Yes, that's what it sounds like. — Ƶ§œš¹ [aɪm ˈfɻɛ̃ⁿdˡi] 23:17, 22 January 2008 (UTC)
OK, it sounds like it, but does anyone know what actually happens there? It sounds kinda strange that a nation, even small and unusual like Nauru, would just give up on its language so easily. Besides, Ethnologue is known to make weird mistakes (i don't have immediate examples to show, but i caught them a few times...). --Amir E. Aharoni (talk) 23:56, 22 January 2008 (UTC)
It's not unusual at all for a group of people to, over the course of a few generations, drop their local/tribal language for an international lingua franca. It's somewhat surprising since the government counts Nauruan as an official language, but I believe you that Ethnologue is not reliable enough to accept unquestioningly. — Ƶ§œš¹ [aɪm ˈfɻɛ̃ⁿdˡi] 07:19, 23 January 2008 (UTC)
I lived in Nauru for two years, until Feb 2008, and I can definitely say that Ethnologue is wrong here - the Nauruan language is very strong and children are definitely learning it and speak it as their first language. In fact, knowledge of English has declined among young people in recent years. Older people generally have excellent English but among teenagers, knowledge of English is generally not nearly so good. With the economic collapse in Nauru in the late 90s, the quality of teaching in the school system fell sharply - most expatriate teachers left Nauru - and the quality of English language teaching in schools declined. Young people tend to lack confidence in speaking English and prefer not to use it. All Nauruans that I met on Nauru speak Nauruan and people don't speak in English unless there's a special reason to do so. My Nauruan friends, even those very fluent in English, always spoke Nauruan to one another unless they were specifically trying to include me in the conversation. English is the written language in government and business but even there, in spoken communication Nauruan is used. Nauruan is still primarily a spoken language - there is no standard orthography, although I understand that the Education Dept is trying to develop one for use in the first years of school. The Bible is written in an orthography different from the only descriptive grammar of the language and neither the orthography used in the Bible nor that used for Kayser's grammar represents the sounds of the language well. For that reason, literacy in Nauruan is quite low. Nauruan language newsletters are sometimes produced and public health advertisements are often written in Nauruan - but many people have trouble reading these. English is used as the written language in government and business. - Tura2301 (talk) 11:19, 1 January 2009 (UTC)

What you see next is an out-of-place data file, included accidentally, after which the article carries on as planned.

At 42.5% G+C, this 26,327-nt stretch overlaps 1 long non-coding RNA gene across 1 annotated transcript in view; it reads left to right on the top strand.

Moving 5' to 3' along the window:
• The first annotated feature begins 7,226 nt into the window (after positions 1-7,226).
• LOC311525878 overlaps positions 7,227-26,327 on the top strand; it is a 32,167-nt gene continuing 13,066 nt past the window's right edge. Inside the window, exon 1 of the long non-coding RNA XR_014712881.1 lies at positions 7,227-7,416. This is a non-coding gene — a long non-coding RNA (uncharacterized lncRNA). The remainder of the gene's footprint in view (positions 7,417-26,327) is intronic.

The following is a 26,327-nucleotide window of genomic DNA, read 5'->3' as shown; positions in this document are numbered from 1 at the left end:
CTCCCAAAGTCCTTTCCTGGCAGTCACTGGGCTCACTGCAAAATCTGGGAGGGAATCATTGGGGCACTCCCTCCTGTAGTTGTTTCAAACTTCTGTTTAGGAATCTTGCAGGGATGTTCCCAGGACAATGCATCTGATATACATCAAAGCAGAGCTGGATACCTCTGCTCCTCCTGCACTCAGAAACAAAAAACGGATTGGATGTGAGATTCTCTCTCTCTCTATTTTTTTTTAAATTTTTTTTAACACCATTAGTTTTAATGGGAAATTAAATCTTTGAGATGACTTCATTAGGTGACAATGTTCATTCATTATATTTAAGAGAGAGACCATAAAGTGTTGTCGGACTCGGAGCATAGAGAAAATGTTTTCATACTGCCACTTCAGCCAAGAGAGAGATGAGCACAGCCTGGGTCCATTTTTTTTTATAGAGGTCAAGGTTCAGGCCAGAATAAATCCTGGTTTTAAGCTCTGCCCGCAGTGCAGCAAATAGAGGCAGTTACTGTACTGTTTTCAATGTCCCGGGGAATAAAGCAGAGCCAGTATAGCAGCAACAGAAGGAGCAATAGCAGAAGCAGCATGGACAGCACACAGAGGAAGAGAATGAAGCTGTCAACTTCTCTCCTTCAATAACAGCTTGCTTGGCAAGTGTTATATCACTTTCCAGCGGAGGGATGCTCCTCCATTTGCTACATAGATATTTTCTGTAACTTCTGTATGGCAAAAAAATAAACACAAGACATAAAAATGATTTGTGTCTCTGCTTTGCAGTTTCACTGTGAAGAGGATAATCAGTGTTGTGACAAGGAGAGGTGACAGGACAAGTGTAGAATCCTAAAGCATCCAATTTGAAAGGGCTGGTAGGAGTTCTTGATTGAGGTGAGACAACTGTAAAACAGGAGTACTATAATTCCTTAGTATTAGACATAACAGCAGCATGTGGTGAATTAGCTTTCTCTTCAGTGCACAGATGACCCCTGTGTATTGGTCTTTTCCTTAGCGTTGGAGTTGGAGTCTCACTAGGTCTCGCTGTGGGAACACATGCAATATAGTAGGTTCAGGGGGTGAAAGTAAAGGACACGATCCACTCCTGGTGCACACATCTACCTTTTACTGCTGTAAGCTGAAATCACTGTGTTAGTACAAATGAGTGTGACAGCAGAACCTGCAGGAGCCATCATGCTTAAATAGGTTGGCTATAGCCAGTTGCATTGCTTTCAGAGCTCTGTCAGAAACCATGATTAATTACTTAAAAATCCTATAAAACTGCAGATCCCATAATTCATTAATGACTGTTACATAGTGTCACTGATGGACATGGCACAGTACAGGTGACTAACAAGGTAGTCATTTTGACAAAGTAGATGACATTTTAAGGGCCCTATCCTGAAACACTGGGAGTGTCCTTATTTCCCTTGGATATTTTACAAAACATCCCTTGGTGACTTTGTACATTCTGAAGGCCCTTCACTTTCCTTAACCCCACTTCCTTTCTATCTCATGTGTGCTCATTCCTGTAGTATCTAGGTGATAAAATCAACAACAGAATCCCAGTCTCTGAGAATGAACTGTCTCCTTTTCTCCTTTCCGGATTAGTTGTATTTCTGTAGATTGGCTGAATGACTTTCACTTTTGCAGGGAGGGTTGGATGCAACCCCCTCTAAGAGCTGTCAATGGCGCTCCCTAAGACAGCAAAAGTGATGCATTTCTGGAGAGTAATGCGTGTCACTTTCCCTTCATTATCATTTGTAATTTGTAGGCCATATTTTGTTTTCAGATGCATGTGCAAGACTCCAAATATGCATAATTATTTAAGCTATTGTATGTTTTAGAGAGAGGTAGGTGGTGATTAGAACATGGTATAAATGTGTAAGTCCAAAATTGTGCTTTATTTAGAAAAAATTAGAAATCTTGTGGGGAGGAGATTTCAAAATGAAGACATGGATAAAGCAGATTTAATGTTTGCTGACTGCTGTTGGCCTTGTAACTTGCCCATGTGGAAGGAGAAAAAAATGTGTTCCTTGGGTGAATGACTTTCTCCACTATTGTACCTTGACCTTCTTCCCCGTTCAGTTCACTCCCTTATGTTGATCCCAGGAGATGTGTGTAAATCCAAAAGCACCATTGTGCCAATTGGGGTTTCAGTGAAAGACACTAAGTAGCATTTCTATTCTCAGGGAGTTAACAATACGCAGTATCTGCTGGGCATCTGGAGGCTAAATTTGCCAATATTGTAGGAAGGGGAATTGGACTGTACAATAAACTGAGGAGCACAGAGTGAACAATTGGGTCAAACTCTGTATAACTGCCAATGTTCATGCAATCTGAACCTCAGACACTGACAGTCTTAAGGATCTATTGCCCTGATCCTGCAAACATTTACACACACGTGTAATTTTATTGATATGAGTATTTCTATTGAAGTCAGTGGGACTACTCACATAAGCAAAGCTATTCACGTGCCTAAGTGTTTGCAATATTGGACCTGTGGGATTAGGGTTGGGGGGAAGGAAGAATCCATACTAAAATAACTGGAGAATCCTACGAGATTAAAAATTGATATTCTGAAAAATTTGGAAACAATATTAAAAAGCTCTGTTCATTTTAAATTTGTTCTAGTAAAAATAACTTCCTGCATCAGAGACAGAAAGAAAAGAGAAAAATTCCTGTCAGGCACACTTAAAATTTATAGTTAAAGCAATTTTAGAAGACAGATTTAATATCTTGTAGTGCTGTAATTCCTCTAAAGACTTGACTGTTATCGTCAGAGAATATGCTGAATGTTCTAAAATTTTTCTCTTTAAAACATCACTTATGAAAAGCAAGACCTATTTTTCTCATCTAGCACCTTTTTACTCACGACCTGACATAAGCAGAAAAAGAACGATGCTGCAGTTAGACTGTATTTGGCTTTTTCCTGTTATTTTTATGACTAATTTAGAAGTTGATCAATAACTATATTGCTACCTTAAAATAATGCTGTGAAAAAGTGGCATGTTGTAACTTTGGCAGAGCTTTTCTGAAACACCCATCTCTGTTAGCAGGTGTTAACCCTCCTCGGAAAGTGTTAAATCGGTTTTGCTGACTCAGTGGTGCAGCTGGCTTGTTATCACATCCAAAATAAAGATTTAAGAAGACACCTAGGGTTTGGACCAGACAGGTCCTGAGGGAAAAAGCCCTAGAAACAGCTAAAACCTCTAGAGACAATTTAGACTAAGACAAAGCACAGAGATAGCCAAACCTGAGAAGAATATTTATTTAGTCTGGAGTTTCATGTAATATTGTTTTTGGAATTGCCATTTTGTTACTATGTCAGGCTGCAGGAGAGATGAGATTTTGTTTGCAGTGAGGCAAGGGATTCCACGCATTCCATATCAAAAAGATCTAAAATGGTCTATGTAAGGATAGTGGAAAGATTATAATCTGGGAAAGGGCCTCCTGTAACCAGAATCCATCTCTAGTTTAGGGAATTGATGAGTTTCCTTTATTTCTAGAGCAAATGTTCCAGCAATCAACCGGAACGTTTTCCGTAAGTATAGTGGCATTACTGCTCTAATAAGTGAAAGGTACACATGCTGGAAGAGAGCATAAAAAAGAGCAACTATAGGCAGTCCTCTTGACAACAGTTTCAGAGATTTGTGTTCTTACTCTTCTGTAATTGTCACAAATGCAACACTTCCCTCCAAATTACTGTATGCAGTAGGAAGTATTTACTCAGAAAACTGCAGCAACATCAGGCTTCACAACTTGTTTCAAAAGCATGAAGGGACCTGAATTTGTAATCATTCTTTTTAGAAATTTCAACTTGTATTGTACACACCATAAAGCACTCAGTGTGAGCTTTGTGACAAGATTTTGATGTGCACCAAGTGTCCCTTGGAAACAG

Nauruan language template[edit]

If you are a native speaker of Nauruan then you can add this template onto your userpage:


na Amuno eman wono ubwieda amen kakairu ian Dorerin Naoero.


--Amazonien (talk) 05:23, 20 January 2009 (UTC)